From: Collin O'Brien  
Subject: SMB "StressFest" review 
Date: Wed, 17 Apr 1996 08:33:16 -0500 

I picked up the new Steve Morse Band CD yesterday. First thoughts after living with it for a day or so:

Track Listing:

  1. StressFest 3:44
  2. Rising Power 3:55
  3. Eyes of a Child 4:29
  4. Nightwalk 4:23
  5. Brave New World 4:20
  6. 4 Minutes to Live 3:50
  7. The Easy Way 5:17
  8. Glad to Be 4:32
  9. Delicate Balance 2:30
  10. Live to Ride 5:47

Same band as the 3 prior albums: Steve Morse - Guitars, Dave LaRue - bass, Van Romaine - drums. All songs were written by Steve, and the album was produced by Steve and Dave.

Thus far I've only listened to it about 3 times through, and I like it more every time. On my initial listen, some of the tracks didn't impress me too much, but now they are beginning to grow on me. I don't know why, but Steve Morse albums sometimes just need to be played LOUD to fully appreciate them. My first listen was on the CD player in my office, and as I didn't particularly want to get thrown from a 13th floor window I thought I'd keep the volume down. Now having listened to it at home a couple of times, I can appreciate it more. I think a lot of the need for volume has to do with getting the full effect of the guitar and bass interplay. Besides, it's just more fun.

Initially I was afraid that Steve wouldn't have had enough time to devote to this album due to DP (when the hell did he find time to write and record it, anyway!?). But these fears were groundless; I never got the impression that any of the tracks were throw-aways or done in a half-hearted fashion.

In general the approach seems to be similar to that of Structural Damage, but with a much heavier edge. It would appear that Jon, Roger, Ian, and Ian have had a bit of an impact on Steve. Nightwalk and Live to Ride in particular sound as if they could be DP tracks (though IG may have a problem with all these instrumentals...:-) ).

StressFest - Very up-tempo, rocky song. Hints of some Celtic and at times slightly country-ish sounding melodies. Some incredible guitar work from Steve; a major arpeggio workout, along the lines of Tumeni Notes off of High Tension Wires.

Rising Power - Melodic, slower track, but with a little bit harder edge than in previous albums. The main riff has an almost bluesy feel, but then transitions into a more typical Steve Morse melody, before moving back to the main riff. Good driving bass rhythm from Dave, and lots of layering from Steve (sounds like the guitar synth got a good workout).

Eyes of a Child - Another mid-tempo track with a very melodic main line. Some of the guitar sound is comparable to the solos on Loosen My Strings or SIFLS (not to imply that it sounds like them; just that the overall idea is similar). Some great articulation and phrasing on Steve's part.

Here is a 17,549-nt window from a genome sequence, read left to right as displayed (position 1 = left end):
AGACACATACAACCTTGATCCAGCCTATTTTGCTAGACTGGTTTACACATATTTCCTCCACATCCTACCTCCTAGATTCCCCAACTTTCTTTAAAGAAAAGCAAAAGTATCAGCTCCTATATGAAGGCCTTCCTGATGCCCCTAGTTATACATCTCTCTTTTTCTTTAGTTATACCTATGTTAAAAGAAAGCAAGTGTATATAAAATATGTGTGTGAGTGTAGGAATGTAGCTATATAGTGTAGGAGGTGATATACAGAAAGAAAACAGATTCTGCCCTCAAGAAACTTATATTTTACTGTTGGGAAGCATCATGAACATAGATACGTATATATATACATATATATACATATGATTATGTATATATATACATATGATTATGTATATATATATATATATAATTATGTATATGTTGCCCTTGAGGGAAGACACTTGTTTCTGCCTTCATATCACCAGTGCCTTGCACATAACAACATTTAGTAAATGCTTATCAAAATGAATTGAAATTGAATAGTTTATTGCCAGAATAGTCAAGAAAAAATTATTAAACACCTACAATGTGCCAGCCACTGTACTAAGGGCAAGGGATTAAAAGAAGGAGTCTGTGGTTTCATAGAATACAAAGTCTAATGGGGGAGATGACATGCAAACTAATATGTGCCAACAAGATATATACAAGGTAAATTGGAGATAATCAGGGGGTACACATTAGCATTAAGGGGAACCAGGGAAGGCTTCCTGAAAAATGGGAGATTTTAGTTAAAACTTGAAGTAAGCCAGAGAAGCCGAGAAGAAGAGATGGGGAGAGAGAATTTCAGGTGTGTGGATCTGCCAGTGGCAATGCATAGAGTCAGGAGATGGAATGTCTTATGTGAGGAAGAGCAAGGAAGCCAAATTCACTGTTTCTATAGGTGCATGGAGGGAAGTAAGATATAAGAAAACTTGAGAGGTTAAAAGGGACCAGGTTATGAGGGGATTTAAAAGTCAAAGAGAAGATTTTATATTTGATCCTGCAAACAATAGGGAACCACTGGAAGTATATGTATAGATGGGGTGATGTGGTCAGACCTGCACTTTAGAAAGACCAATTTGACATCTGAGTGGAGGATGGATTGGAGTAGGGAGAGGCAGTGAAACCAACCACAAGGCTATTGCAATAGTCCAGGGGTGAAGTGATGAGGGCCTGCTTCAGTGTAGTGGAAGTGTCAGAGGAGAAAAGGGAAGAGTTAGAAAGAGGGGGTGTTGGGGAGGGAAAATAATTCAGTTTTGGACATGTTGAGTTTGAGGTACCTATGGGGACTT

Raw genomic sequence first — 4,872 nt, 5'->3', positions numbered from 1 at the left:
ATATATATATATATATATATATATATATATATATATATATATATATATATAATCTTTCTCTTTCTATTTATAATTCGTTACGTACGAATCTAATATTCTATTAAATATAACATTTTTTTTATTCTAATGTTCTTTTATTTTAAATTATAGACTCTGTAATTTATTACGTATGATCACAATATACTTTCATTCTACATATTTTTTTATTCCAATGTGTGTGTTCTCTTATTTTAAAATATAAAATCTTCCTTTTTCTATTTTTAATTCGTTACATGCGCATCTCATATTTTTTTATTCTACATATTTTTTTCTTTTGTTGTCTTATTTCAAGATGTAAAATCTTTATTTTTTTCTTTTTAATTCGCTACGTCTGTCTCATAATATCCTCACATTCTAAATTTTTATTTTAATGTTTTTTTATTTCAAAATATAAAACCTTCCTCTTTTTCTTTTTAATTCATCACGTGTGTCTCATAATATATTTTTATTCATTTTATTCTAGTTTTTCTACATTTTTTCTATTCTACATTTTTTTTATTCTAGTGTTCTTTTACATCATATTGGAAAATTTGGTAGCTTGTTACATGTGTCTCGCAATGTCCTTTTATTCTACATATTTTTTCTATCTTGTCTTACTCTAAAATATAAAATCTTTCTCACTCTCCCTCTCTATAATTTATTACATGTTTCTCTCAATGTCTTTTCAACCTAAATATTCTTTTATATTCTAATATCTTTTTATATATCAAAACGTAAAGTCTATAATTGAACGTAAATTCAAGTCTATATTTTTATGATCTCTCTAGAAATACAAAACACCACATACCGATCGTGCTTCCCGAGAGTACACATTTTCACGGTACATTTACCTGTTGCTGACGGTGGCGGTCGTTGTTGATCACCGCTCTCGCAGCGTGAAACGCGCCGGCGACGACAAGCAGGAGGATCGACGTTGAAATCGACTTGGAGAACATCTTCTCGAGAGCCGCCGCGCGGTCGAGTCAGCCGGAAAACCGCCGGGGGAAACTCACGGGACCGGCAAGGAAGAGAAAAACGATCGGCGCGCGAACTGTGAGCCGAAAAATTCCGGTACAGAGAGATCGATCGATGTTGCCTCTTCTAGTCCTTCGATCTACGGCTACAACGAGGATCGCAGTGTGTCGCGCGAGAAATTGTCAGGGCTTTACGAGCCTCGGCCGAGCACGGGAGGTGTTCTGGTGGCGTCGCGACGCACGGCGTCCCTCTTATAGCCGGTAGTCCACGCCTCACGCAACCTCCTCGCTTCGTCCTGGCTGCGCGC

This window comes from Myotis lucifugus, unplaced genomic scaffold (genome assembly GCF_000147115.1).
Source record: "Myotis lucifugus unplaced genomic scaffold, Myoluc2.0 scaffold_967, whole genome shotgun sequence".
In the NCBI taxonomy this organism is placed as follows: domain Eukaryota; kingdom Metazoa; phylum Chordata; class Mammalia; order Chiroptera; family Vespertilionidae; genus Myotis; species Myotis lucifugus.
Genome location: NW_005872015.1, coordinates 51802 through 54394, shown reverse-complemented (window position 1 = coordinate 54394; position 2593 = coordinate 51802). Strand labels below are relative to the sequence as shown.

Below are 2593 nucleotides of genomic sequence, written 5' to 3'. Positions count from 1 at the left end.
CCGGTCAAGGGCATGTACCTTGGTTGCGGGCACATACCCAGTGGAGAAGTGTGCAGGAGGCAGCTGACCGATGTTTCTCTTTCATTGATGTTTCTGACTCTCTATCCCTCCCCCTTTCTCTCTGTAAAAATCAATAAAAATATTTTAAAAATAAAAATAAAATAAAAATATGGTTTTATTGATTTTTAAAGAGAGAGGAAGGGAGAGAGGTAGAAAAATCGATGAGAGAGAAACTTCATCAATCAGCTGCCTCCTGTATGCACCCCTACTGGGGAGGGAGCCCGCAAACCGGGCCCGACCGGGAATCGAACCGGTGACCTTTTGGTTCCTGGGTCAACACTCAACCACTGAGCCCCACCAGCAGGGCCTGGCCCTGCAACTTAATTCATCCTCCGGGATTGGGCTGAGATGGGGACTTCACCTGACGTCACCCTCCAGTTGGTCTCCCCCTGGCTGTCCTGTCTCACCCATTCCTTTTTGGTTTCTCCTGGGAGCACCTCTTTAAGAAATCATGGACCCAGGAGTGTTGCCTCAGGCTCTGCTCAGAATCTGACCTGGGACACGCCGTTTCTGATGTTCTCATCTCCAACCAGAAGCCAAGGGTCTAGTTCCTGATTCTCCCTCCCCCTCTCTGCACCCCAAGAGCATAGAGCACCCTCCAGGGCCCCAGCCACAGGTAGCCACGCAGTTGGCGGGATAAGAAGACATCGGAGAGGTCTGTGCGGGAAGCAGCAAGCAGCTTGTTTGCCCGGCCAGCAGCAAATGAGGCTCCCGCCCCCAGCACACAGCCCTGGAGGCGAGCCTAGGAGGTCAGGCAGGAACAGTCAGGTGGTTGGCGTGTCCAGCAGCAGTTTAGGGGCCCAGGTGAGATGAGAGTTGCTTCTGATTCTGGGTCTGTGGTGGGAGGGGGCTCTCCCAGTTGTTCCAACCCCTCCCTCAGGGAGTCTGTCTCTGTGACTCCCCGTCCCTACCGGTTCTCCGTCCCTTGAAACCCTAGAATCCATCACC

Nightwalk - Very bluesy and funky song, due in part to Dave's bass line. Steve opts for a lot of note bending in places where he might ordinarily have used pinched harmonics. A decent song, but not one that I get overly excited about. It doesn't really seem to go anywhere, and in fact just kind of fades out when you're not expecting it. It's a bit of different song for the SMB, maybe that's why...

Brave New World - This song also has a heavier riff than what you might have found on previous albums. Interesting bass work from Dave, and as usual some great soloing from Steve. The overall rhythm and melody never quite clicked for me, though.

4 Minutes To Live - Kind of a haunting, synth-based backing track that repeats continuously throughout the song, as does Van Romaine's heart beat-like drumming. (No one is credited with playing synth on the album, and it sounds like they just programmed it and let it go. Steve could also have done it with his guitar synth). This serves as a basis for some pretty tasteful work on Steve's part. On the first listen I was expecting there to be a sudden tempo change, but it never happened. The song is listed as 3:50 (and it is), but it feels shorter.

The Easy Way - A nice contrast to the previous song, with what can only be called a hard rock rhythm and amazing bass playing by Dave. On the album as a whole the drums seem to be mixed way down, and it's very apparent here. I would have liked to hear them brought up in the mix, and had Van cut loose a bit more.

Glad To Be - This track is driven more by the melody line, interspersed with (and I hesitate to use the word because of the connotations, but here goes) some grungier-sounding riffing. The melody is typical Steve Morse; it doesn't necessarily hit you right away, but it's still going through your head an hour and a half later.

Delicate Balance - Acoustic duet with Steve and Dave. I suppose it would be "classified" as classical, though to me it's not that straightforward. Maybe "New Age" meets "Classical" meets "Steve Morse". Definitely at least classically-influenced, though. The overall melody is good, and the song is interesting from a technical standpoint. This one hasn't grown on me as much as some others, though.

Live To Ride - Major DP feel on this one. When it first started I thought I'd inadvertently slipped on a Mk II CD. Prabably the most "traditional blues" sounding song I've ever heard Steve play. I just wish he would have let go a bit more.

Favorite tracks: StressFest, Eyes of a Child, 4 Minutes to Live, Glad To Be.

Least favorite: Nightwalk, Live To Ride, Brave New World.

It's strange, looking at this list. My least favorites are those that are probably most DP-like. I don't know; maybe it's that Jon's Hammond is missing and feels like it should be there, or maybe these types of songs don't work as well with Dave and Van.

Cheers, Collin

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